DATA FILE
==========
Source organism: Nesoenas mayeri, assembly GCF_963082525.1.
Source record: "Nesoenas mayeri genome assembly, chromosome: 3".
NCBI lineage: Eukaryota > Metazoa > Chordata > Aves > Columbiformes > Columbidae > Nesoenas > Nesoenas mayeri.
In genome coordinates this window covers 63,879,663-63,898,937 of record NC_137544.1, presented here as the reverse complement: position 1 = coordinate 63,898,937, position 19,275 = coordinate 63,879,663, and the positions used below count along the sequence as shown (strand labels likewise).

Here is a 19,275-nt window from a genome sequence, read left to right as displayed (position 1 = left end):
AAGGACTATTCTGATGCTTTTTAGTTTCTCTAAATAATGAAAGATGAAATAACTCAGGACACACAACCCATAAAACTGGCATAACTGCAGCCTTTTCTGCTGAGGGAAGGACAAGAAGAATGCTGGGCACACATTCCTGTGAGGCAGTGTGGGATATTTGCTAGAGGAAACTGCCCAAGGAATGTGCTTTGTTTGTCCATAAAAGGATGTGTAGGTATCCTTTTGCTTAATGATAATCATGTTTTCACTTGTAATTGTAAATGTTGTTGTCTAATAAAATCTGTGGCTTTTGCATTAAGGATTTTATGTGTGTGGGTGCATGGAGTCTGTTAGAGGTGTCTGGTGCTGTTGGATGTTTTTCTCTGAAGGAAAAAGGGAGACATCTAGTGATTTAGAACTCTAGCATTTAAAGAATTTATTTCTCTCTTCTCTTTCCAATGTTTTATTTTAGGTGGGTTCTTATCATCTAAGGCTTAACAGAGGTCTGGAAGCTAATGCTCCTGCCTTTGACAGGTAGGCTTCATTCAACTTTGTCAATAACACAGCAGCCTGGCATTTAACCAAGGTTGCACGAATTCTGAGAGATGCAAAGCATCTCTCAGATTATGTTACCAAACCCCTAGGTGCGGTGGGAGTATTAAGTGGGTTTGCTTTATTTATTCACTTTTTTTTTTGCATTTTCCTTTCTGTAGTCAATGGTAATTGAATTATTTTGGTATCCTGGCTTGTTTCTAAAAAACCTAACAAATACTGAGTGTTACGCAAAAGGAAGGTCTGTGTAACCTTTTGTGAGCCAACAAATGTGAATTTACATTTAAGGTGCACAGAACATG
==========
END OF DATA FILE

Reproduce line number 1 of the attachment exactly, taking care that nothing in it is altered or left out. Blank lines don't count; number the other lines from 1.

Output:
Source organism: Nesoenas mayeri, assembly GCF_963082525.1.